The Bermuda Triangle is a stretch of water located between several islands in the Caribbean; an area that since the 1950s has been shrouded in mystery. Planes and ships have mysteriously disappeared mid-journey, seeing investigators dream up tales of UFO abductions and ghostly time warps. Barry Manilow – the ’80s crooner – even sung about it. Down in Bermuda uses the mystery of the triangle in a game that focuses on a plane crash survivor who has been stranded on an island, before deciding that it’s worth trying to get back home. The question is, can you help this man? Can you escape the Bermuda Triangle?
Down in Bermuda is a puzzle game by those who brought us the excellent Agent A. This time around the game puts you into the shoes of an old man who crash-landed his plane over 30 years ago, and has been surviving on a desert island for all this time. He decides it’s time to leave his temporary home and travel back to his old life. I don’t know why he didn’t try this earlier, but I don’t think that’s the main story focus of the game. From there you are left to travel across six different islands, solving puzzles and unlocking a portal that will eventually take you back. Bits of the man’s previous life are revealed through photographs you find and pieces of memory that the old man will remember. It’s a nice technique of drip-feeding the narrative but, honestly, Down in Bermuda is all about the puzzling.
Before I go too deep, I have to admit to feeling that this game was initially designed with touch screen devices as part of its overall plan, rather than a controller. The action involves touching items, dragging switches and swiping across the screen to move. The transition to Xbox delivers a good port, but the camera is troublesome to start with and it takes a while for it to become truly natural to use.
You see, you don’t actually move the man himself, and the main objective is to find 30 or so little orbs hidden around the island, as well as several bigger orbs, all by completing objectives. The smaller orbs are hidden in plain view; some under rocks or amongst the leaves of the trees. You can explore the world around you by moving left and right, as well as changing the perspective by turning the view 360 degrees in any direction. By doing this you can find those little orbs hidden in all manner of places. It’s nice that you can also pick up a map in each of the six islands that show you exactly where the orbs are hidden.
The tasks at hand centralise on touching certain objects to make them move or activate to reveal hidden treasures. For example, on one island there are small rafts dotted around which if you hit will move, magically revealing an orb. The bigger orbs are where the main objectives lay though, and these need to be completed too. Thankfully these are the more interesting and complex of the puzzles included.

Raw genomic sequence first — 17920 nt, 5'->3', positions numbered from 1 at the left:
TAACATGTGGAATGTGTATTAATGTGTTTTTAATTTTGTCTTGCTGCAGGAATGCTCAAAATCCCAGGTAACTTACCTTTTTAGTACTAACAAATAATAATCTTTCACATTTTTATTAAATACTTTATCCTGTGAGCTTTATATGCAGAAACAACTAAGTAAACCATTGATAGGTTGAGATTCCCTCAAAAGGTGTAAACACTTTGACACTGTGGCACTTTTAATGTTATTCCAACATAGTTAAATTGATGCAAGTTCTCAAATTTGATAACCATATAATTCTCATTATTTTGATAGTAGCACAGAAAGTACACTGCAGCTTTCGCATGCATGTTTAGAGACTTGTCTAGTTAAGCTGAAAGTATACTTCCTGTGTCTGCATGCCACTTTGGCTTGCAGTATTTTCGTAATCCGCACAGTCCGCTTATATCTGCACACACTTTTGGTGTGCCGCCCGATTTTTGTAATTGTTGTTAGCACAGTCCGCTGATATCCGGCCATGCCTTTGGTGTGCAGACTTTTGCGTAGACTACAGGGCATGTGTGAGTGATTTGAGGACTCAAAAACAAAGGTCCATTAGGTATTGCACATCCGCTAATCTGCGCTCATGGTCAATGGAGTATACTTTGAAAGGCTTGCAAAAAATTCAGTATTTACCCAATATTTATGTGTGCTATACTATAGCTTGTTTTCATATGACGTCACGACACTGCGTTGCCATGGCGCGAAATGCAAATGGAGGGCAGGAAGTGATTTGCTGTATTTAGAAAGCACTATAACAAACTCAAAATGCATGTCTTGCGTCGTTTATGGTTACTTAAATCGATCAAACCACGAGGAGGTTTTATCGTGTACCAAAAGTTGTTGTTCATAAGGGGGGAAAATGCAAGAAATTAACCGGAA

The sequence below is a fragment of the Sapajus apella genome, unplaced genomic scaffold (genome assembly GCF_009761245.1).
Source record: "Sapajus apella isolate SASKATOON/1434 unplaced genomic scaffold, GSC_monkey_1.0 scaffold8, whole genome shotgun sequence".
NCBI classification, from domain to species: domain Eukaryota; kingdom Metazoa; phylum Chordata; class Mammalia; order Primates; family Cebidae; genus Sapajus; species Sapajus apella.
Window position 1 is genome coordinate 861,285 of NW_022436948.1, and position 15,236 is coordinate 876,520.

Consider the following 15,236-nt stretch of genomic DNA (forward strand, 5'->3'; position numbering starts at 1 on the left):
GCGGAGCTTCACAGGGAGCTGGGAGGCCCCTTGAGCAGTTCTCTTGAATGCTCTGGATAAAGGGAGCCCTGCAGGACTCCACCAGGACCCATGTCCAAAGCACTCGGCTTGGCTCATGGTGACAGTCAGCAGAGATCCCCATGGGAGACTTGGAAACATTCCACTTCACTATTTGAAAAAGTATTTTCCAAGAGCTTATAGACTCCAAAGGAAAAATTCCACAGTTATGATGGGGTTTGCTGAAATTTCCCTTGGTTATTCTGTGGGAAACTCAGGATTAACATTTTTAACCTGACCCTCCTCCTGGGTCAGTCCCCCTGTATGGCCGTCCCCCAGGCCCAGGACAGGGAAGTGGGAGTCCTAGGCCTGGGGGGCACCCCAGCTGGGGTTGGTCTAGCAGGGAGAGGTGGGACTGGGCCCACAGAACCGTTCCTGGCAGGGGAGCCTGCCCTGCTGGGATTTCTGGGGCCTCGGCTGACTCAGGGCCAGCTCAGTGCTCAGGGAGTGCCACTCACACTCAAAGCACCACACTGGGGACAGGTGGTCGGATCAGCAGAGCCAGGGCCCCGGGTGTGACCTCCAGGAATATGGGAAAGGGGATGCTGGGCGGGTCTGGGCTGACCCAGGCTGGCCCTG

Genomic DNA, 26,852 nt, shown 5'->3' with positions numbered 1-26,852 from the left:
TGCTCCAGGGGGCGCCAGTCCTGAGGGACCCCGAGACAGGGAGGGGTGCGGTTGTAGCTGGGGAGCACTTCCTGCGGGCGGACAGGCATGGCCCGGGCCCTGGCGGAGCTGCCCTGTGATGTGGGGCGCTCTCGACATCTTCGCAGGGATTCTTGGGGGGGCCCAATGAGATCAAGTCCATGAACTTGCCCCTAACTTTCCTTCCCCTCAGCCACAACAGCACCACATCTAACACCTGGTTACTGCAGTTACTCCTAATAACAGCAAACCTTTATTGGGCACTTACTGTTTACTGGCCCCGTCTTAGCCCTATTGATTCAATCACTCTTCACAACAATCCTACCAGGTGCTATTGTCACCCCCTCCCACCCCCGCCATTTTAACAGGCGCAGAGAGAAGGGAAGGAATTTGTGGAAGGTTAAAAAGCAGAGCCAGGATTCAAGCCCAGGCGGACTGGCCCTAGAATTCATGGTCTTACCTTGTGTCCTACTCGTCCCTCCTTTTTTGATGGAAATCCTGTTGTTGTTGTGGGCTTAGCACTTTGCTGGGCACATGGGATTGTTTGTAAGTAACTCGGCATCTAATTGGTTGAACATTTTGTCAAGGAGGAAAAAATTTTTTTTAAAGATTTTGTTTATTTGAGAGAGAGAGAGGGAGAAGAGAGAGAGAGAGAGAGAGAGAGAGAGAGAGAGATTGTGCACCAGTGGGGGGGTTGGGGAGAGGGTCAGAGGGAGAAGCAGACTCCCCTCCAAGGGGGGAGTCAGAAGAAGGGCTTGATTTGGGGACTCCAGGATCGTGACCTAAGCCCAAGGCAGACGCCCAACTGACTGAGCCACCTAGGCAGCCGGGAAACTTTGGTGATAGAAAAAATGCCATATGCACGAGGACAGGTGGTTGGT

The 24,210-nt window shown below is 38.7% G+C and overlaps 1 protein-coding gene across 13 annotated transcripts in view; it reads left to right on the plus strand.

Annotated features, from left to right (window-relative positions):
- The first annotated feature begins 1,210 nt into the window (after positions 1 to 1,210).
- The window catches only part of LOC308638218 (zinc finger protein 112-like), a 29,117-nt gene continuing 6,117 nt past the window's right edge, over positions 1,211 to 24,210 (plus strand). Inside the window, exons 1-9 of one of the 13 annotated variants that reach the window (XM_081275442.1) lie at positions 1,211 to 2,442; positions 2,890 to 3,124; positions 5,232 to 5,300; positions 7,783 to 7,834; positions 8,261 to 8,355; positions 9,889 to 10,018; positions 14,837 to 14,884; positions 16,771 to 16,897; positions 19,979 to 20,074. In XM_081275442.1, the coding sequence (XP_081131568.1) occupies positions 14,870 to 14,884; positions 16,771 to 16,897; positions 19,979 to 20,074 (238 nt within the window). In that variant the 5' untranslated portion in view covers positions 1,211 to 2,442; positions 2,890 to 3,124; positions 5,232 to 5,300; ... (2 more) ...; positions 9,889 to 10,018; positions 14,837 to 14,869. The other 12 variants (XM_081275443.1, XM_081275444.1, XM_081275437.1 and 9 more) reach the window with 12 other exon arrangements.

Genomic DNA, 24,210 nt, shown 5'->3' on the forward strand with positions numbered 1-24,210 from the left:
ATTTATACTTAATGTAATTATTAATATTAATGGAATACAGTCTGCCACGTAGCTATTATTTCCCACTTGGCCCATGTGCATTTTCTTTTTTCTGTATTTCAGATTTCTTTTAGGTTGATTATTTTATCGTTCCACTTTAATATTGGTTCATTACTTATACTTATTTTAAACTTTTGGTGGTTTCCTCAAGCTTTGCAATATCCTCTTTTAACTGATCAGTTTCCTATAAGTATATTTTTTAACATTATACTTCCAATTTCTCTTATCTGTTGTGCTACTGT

There are some ingenious puzzles found in Down in Bermuda which see you having to activate buttons, pull switches or, even at times, fire cannons at huge monsters to get your rewards. You will also get to meet some residents of each island; one is a giant underground supercomputer who gives you tasks, while on another there are some pirates who you are saving from a giant Kraken by firing it into a whirlpool.
The game is hugely fun and highly addictive throughout, and it’s an ideal title for kids to play as well as adults, all whilst managing to test the brain with some “Where’s Wally?”-styled gameplay. You should also be able to complete it in around four hours, but go deep and delve into everything it brings in terms of achievements and secrets, and expect to find a good few hours more.
Visually, Down in Bermuda comes with a pleasant style and some great game design that almost replicates that of a pop-up children’s book. All the characters, creatures, and locations have a distinct visual comic book style that is a trademark of this developer, but it’s great throughout; I especially like the flashback sequences of the old man’s past life told through found photographs. The soundtrack is likable too, and certainly works well for this type of game.
Spending time in the Bermuda Triangle with Down in Bermuda on Xbox is tremendous. It’s a game where you can just kick back and relax, solving puzzles in your own time without anything trying to kill you, or you ever needing to worry about silly time restraints. The story is simple but endearing, and at the same time it’s a game that is very family-friendly – the puzzles are tricky but not impossible to work out. I found the camera quite complicated initially but once you get used to how things work with this move to Xbox, then it all becomes second nature to use. It’s also good to see that the range of objectives is rewarding, and spending time finding the secrets will bring you back for more.
So, as Barry Manilow once sang, “So Bermuda Triangle here we come!”